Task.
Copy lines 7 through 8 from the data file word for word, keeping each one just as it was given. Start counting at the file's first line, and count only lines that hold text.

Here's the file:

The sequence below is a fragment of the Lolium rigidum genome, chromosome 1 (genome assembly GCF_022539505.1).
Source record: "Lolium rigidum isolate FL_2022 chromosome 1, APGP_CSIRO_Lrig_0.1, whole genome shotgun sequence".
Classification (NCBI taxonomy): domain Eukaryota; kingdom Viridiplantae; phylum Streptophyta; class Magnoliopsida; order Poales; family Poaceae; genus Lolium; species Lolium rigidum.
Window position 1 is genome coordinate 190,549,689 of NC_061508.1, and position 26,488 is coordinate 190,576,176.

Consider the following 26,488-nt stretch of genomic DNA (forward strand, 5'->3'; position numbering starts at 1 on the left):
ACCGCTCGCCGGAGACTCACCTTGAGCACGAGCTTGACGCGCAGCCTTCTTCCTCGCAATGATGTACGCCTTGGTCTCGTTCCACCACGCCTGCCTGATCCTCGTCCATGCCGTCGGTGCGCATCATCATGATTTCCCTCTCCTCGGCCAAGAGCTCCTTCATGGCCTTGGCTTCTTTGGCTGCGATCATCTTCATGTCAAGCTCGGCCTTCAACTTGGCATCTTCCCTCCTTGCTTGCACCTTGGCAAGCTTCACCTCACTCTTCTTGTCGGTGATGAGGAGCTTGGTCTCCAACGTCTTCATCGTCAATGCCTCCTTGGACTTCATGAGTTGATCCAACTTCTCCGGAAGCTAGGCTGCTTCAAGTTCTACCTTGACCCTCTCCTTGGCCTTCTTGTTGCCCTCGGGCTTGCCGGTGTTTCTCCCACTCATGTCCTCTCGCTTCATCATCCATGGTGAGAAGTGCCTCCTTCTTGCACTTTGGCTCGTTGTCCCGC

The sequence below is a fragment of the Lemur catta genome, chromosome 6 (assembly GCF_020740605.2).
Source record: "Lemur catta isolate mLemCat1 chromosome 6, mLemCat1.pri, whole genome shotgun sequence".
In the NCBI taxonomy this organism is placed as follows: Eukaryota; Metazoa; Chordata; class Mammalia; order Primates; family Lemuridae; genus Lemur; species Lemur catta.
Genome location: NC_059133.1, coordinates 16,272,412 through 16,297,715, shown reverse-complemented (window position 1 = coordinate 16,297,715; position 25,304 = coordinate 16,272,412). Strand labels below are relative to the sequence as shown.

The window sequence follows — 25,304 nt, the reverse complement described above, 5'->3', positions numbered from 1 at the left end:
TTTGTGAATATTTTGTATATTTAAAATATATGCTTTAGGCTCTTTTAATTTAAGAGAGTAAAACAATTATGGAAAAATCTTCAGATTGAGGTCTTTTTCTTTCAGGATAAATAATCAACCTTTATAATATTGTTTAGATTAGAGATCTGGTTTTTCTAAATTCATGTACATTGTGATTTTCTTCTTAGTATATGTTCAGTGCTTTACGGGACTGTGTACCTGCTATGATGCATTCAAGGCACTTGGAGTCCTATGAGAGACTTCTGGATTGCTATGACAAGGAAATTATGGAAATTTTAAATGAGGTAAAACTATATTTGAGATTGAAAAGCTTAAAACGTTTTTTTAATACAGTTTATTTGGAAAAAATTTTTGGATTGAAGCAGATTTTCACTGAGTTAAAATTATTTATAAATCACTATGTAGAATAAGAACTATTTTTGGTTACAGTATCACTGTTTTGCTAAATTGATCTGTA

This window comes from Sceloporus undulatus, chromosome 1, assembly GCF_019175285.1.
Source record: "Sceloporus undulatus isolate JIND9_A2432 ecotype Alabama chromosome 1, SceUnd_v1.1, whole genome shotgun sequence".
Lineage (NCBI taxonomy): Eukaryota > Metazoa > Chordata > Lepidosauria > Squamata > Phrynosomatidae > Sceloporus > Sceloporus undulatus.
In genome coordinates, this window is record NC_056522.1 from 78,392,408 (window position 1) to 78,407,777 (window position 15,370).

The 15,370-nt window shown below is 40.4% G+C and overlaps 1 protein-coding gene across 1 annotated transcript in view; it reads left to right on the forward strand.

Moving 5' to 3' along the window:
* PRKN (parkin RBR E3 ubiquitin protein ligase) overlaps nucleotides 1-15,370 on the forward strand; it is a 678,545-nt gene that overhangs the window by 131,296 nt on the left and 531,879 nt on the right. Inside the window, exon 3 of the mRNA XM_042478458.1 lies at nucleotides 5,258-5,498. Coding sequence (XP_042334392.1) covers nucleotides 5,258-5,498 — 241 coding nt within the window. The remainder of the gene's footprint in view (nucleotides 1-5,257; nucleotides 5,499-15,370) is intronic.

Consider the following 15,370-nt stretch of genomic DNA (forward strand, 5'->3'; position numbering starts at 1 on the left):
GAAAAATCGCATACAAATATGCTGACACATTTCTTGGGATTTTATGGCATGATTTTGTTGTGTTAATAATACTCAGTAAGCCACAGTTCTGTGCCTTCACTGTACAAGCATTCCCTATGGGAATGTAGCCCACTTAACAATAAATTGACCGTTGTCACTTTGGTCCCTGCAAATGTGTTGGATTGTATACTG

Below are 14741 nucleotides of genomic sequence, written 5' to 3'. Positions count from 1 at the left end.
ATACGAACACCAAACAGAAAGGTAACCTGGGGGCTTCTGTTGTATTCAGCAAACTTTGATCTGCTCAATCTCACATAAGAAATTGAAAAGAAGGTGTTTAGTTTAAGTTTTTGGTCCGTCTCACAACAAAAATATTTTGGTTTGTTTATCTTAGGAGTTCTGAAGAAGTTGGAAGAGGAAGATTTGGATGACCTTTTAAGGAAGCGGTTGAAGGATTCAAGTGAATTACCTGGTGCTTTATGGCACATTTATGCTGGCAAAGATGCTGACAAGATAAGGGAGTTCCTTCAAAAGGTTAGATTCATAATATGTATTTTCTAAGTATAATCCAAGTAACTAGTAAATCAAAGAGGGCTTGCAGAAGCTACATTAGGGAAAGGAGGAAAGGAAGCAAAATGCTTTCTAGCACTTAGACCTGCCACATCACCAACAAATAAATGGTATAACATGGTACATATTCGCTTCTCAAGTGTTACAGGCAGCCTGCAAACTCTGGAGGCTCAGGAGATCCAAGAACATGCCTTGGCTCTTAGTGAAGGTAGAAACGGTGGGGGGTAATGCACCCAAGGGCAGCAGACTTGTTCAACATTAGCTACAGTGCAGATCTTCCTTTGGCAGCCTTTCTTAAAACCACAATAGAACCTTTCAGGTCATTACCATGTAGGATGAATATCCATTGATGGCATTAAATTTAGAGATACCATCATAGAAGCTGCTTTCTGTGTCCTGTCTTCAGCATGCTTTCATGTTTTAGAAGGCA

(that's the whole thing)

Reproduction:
The sequence below is a fragment of the Lemur catta genome, chromosome 6 (assembly GCF_020740605.2).
Source record: "Lemur catta isolate mLemCat1 chromosome 6, mLemCat1.pri, whole genome shotgun sequence".